I'm going to continue to ask the kids what they think, because isnt all the talk about teacher tenure really about educating young people to become the best they can be? We all must listen to all voices, no matter what age and/or training he/she has in the biography.

Is Teacher Tenure Necessary?

Tenure is under attack. The century-old system of protecting experienced teachers from arbitrary dismissal — long viewed as sacred — has triggered hot political debates in several states.

"Teacher effectiveness" has emerged as the biggest buzz phrase in education policy circles. Because teachers have such potential for affecting the quality of children's education, some people are starting to argue that it must become easier to get bad teachers out of the classroom.

"There seems to be a lot of drive to do away with tenure," says Sandy Kress, who helped write federal and state education laws as an adviser to George W. Bush and other policymakers. "Tenure has proved to be just a horrible barrier to getting rid of that small percentage of teachers who are just not effective."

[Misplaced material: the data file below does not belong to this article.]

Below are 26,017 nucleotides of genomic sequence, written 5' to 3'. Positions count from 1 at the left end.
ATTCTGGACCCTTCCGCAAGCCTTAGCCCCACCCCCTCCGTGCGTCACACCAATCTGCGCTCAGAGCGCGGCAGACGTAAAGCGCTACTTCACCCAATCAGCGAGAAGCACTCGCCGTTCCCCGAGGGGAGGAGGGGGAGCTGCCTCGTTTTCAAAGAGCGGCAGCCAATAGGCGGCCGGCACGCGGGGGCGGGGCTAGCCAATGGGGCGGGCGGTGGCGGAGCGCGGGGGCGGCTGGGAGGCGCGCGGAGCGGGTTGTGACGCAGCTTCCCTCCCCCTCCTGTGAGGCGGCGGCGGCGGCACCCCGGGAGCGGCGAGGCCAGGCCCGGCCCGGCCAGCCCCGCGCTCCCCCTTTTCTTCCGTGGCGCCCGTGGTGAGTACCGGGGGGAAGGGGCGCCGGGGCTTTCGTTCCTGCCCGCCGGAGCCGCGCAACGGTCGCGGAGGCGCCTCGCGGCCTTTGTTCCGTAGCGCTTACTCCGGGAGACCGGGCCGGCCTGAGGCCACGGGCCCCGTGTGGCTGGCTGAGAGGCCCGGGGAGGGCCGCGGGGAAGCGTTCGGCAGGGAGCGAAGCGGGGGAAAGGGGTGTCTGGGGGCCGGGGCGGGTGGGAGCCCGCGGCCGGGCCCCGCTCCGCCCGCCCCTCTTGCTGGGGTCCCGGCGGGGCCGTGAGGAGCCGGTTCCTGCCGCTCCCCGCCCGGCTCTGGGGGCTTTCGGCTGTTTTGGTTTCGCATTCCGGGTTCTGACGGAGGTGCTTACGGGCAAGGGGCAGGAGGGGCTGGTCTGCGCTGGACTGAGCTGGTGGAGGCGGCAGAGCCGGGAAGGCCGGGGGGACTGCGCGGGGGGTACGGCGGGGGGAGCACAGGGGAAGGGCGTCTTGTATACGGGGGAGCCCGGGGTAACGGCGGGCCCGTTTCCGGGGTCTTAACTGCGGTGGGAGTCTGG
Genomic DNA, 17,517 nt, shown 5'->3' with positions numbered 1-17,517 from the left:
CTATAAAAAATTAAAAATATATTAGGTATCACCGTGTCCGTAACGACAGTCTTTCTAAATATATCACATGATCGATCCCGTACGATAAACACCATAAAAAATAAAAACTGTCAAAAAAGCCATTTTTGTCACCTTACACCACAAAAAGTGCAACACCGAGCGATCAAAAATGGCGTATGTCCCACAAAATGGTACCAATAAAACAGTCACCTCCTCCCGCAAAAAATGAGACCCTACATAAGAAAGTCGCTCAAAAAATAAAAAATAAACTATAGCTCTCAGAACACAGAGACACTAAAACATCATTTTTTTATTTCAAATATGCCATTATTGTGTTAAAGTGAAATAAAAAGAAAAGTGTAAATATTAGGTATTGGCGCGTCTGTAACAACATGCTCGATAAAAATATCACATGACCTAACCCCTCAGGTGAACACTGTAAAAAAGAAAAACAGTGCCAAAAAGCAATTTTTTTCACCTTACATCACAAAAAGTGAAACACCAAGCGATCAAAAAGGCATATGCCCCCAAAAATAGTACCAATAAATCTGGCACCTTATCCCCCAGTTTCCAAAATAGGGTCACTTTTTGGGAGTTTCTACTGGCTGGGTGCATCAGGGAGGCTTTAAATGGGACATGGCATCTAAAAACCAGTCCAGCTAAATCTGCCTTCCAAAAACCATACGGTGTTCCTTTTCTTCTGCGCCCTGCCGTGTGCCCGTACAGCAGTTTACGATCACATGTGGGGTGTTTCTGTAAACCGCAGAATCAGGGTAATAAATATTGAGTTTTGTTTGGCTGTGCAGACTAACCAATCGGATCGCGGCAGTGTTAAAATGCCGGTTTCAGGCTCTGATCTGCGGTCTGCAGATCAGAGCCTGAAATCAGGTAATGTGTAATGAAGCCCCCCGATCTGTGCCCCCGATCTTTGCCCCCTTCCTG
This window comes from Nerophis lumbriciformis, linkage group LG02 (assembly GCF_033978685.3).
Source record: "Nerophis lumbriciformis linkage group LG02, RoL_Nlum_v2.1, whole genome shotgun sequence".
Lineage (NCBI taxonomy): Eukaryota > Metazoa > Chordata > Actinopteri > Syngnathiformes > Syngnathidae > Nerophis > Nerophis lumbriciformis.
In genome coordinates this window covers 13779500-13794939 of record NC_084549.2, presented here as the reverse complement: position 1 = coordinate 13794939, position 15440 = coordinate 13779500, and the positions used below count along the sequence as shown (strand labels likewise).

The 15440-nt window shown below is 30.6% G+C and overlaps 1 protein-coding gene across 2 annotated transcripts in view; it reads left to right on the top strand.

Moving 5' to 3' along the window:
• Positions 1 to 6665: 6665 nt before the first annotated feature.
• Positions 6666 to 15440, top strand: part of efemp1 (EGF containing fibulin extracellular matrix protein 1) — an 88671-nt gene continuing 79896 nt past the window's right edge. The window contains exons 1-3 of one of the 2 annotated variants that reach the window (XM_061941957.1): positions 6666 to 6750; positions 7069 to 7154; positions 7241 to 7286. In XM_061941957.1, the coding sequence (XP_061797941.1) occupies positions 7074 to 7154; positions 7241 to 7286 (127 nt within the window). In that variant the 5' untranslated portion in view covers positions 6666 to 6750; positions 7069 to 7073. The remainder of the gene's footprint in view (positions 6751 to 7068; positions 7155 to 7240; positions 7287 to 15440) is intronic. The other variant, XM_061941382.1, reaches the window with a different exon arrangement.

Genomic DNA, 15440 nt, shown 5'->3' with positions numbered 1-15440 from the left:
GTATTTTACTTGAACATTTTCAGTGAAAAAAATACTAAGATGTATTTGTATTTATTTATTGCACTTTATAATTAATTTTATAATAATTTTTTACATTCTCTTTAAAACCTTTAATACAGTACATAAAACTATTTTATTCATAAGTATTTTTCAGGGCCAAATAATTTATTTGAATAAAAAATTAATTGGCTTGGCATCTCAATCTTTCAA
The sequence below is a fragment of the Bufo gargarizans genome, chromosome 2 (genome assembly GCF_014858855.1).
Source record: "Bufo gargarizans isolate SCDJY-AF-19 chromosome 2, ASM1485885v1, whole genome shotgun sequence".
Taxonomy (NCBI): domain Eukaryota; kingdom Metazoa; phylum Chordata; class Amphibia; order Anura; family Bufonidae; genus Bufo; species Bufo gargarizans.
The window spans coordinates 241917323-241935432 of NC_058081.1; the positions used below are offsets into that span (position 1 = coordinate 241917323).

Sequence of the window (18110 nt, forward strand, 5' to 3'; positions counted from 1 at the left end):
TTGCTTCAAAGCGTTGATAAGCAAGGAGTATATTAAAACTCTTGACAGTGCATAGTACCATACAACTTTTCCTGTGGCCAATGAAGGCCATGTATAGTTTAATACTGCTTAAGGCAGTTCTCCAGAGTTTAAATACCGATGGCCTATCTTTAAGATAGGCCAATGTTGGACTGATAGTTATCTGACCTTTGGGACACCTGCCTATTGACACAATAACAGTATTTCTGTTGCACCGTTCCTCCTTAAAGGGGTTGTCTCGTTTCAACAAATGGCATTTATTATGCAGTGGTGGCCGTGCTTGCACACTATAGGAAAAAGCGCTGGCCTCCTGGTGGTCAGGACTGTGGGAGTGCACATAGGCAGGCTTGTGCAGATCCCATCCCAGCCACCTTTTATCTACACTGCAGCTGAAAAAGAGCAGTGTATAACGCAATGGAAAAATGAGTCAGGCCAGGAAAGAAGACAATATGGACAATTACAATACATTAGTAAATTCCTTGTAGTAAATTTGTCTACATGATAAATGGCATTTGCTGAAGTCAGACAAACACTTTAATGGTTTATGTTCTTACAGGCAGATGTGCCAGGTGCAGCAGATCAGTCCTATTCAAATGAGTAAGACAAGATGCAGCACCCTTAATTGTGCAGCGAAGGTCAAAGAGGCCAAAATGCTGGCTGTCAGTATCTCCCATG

Action All Over

This is not merely an academic debate. A bill in Colorado that would change tenure rules and tie them to student performance passed out of a Senate committee last week and has the support of Democratic Gov. Bill Ritter. A Florida bill to abolish tenure was vetoed this month by Republican Gov. Charlie Crist, but a similar bill is pending in Louisiana.

Debates about tenure rules are happening at the local level as well, notably in Washington, D.C., where a proposal to eliminate tenure and seniority rules in exchange for higher pay led to protracted arguments over the local teachers' contract.

Washington state, meanwhile, along with Maryland and Ohio, has recently lengthened the number of years teachers have to wait before becoming eligible for tenure. Elementary and secondary school teachers can become eligible for tenure after as little as two years on the job, although the time frame varies by state.